A disabled worker whose employer failed to provide voice recognition software to ease pain that “left her in tears” has been awarded an overall sum of £45,000 by Hull Employment Tribunal.
Yorkshire-based Haxby Group Practice was found to have unfairly dismissed Michelle Proctor, who suffered from carpal tunnel syndrome and arthritis, after she resigned from her role because necessary adjustments were not made.
The ET heard Proctor had repeatedly asked for a voice recognition service to be installed on her computer that would have reduced the amount of typing needed for her role. The software was eventually installed, but only after two years in which Proctor took multiple periods of sick leave because of the pain in her hands.
Employment Judge Maidment ruled: “Given that a material and indeed very significant cause of the claimant’s resignation was her having been subjected to unlawful discrimination, not least in the prolonged failure to make reasonable adjustments, that dismissal must also be categorised as a further act of unlawful discrimination.”
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Proctor started working for the GP practice in 1994 as a clerical assistant, and had declared to her employer she had undergone carpal tunnel decompression surgery, had arthritis in both hands and tendonitis of the wrists and arms.
A 2015 merger between the Haxby surgery and another in York led to an increase in Proctor’s workload, the tribunal heard, and she was absent between 11 and 31 March that year due to pain in both hands.
In May, a letter from occupational health recommended that voice recognition software called Dragon Professional Natural Speaking should be installed to help manage her condition.
Proctor contacted HR manager Maureen Barraclough to investigate the acquisition of the software. By 24 April, Proctor had sourced quotes and arranged a demonstration.
Between 11 June 2015 and 27 January 2016, Proctor was absent from work due to her condition but continued to seek to make progress regarding the software. Proctor spoke to her line manager, John James McEvoy, about staff training on the software, which McEvoy said he was happy to explore but had to wait for Proctor’s return to work to restart the project. Proctor told the tribunal she was clear she wanted the software in place for her return to work.
In a letter to Barraclough in November 2015, Proctor wrote: “The delay in providing support to my working environment has been instrumental in the severity of my injury. I would also like to clarify the reason I did not come in whilst on the sick to train on the new software, is that my hands will be required to operate the keyboard in conjunction with the voice recognition and at this moment the pain would be too great.”
Proctor attended a return-to-work meeting with Barraclough on 27 January 2016. No steps had been taken to acquire the voice recognition software. Proctor began a phased return to work with regular breaks. The tribunal was told Barraclough said: “[Proctor] was competent to sort [the software], it was her project, I did not want to undermine her.”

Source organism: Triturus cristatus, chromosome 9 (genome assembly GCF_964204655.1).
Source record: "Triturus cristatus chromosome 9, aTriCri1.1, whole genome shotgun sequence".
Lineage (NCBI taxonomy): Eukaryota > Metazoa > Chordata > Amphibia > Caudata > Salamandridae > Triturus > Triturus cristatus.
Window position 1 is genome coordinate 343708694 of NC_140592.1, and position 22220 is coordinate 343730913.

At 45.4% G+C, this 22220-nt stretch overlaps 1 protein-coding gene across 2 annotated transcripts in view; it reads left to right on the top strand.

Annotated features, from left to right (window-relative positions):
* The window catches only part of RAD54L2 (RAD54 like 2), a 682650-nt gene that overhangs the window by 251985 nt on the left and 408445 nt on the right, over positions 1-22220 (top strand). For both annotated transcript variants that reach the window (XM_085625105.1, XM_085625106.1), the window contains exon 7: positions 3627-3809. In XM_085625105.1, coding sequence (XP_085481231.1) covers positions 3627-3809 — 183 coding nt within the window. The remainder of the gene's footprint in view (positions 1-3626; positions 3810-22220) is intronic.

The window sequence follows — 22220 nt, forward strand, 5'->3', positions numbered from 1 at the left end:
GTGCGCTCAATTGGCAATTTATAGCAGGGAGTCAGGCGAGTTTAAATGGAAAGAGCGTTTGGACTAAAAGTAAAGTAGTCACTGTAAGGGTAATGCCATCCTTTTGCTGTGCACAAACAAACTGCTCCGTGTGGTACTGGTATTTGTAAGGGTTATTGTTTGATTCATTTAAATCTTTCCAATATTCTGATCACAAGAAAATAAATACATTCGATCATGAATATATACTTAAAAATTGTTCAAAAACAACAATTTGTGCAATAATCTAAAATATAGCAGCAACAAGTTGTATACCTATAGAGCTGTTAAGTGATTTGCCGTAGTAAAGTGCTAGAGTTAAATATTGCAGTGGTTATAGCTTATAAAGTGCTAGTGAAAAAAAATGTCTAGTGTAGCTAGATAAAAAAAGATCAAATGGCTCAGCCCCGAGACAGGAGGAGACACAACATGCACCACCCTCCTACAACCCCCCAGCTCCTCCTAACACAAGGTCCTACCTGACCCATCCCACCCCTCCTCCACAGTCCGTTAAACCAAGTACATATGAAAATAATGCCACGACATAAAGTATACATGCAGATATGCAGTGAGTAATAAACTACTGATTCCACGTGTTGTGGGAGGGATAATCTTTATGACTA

In August 2016, Proctor was offered and accepted the alternative role of research manager, which meant 70 rather than 80 per cent of her time was spent on keyboard tasks.
In a meeting between Barraclough, McEvoy and Proctor on 26 April 2017, it was suggested Proctor switch to a flexible working arrangement where she was paid for the hours she worked. However, she was told she would lose her sick pay entitlement under the new arrangement, due in part to her Bradford Factor score.
Proctor said she wanted to stay on her permanent contract. After a period of sick leave, she raised a formal grievance on 15 May 2017. During this period of illness, she had not received full pay.
Proctor said that while the software had finally been installed on 2 May 2017, she had not been trained on it and was still expected to carry out her duties.
At a grievance meeting on 6 July 2017, Proctor said she had lost trust and confidence in her employer.
She said she was disappointed by the subsequent investigation into her complaints after it found nothing more could have been done to support her. She resigned on 28 September 2017.
The ET ordered Haxby Group Practice pay Proctor £12,421 for compensation for unfair dismissal and £14,385 loss of earnings arising out of unlawful discrimination. Proctor was also granted £15,000 for injury to feelings arising out of unlawful discrimination, in particular the failure to make reasonable adjustments. With the addition of interest, Proctor received a total award of £44,673.75.
Andrew Willis, head of legal at HR-inform, said making reasonable adjustments was a legal duty when an employee had a disability and employers needed to take ownership of implementing the necessary adjustment.
“Those who leave the employee to their own devices to research new software that will alleviate some of the problems caused by the disability will not be acting reasonably. Any delay caused by the failure of the employer to take control of the purchasing process can, as shown in this case, render their behaviour a breach of the requirement to make reasonable adjustments,” he said.
A spokesperson for Haxby Group Practice said: "We are committed to supporting all our staff here at Haxby Group, across our nine surgery sites. We are satisfied that this case has now been settled and wish Mrs Proctor well.”